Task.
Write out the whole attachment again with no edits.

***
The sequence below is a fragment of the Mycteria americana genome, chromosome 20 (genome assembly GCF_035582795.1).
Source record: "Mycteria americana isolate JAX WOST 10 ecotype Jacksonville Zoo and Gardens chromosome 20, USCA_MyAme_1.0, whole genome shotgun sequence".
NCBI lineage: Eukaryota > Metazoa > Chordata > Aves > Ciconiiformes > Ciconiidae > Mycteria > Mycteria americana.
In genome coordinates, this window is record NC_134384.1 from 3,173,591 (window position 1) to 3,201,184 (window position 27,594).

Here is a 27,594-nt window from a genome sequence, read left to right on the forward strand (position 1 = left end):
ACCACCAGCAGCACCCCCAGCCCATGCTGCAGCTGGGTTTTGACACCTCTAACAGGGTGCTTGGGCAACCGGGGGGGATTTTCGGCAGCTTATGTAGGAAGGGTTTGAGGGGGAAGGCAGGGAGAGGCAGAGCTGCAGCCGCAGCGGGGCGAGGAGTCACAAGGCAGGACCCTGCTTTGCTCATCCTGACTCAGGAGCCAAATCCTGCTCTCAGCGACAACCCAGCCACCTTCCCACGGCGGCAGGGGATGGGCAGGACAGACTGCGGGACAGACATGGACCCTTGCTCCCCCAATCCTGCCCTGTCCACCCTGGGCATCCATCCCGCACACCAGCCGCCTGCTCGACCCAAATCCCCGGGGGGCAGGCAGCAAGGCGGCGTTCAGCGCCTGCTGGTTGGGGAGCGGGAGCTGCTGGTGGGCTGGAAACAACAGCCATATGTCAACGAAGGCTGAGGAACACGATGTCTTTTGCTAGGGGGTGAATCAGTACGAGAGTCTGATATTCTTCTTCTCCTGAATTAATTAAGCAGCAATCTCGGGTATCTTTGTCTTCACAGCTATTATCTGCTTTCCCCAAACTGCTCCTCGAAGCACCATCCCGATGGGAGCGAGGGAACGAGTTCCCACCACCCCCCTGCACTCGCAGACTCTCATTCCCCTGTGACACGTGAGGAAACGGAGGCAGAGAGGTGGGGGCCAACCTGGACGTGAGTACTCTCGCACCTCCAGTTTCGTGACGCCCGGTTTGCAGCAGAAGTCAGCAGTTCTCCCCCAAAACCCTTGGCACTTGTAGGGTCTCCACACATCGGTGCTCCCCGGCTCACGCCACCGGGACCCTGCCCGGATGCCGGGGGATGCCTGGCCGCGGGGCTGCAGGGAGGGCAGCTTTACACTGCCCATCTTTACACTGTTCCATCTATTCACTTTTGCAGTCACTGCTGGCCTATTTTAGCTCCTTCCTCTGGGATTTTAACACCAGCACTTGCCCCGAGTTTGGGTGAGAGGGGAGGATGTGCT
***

The sequence below is a fragment of the Mycteria americana genome, chromosome 20 (genome assembly GCF_035582795.1).
Source record: "Mycteria americana isolate JAX WOST 10 ecotype Jacksonville Zoo and Gardens chromosome 20, USCA_MyAme_1.0, whole genome shotgun sequence".
NCBI lineage: Eukaryota > Metazoa > Chordata > Aves > Ciconiiformes > Ciconiidae > Mycteria > Mycteria americana.
In genome coordinates, this window is record NC_134384.1 from 3,173,591 (window position 1) to 3,201,184 (window position 27,594).

Here is a 27,594-nt window from a genome sequence, read left to right on the forward strand (position 1 = left end):
ACCACCAGCAGCACCCCCAGCCCATGCTGCAGCTGGGTTTTGACACCTCTAACAGGGTGCTTGGGCAACCGGGGGGGATTTTCGGCAGCTTATGTAGGAAGGGTTTGAGGGGGAAGGCAGGGAGAGGCAGAGCTGCAGCCGCAGCGGGGCGAGGAGTCACAAGGCAGGACCCTGCTTTGCTCATCCTGACTCAGGAGCCAAATCCTGCTCTCAGCGACAACCCAGCCACCTTCCCACGGCGGCAGGGGATGGGCAGGACAGACTGCGGGACAGACATGGACCCTTGCTCCCCCAATCCTGCCCTGTCCACCCTGGGCATCCATCCCGCACACCAGCCGCCTGCTCGACCCAAATCCCCGGGGGGCAGGCAGCAAGGCGGCGTTCAGCGCCTGCTGGTTGGGGAGCGGGAGCTGCTGGTGGGCTGGAAACAACAGCCATATGTCAACGAAGGCTGAGGAACACGATGTCTTTTGCTAGGGGGTGAATCAGTACGAGAGTCTGATATTCTTCTTCTCCTGAATTAATTAAGCAGCAATCTCGGGTATCTTTGTCTTCACAGCTATTATCTGCTTTCCCCAAACTGCTCCTCGAAGCACCATCCCGATGGGAGCGAGGGAACGAGTTCCCACCACCCCCCTGCACTCGCAGACTCTCATTCCCCTGTGACACGTGAGGAAACGGAGGCAGAGAGGTGGGGGCCAACCTGGACGTGAGTACTCTCGCACCTCCAGTTTCGTGACGCCCGGTTTGCAGCAGAAGTCAGCAGTTCTCCCCCAAAACCCTTGGCACTTGTAGGGTCTCCACACATCGGTGCTCCCCGGCTCACGCCACCGGGACCCTGCCCGGATGCCGGGGGATGCCTGGCCGCGGGGCTGCAGGGAGGGCAGCTTTACACTGCCCATCTTTACACTGTTCCATCTATTCACTTTTGCAGTCACTGCTGGCCTATTTTAGCTCCTTCCTCTGGGATTTTAACACCAGCACTTGCCCCGAGTTTGGGTGAGAGGGGAGGATGTGCT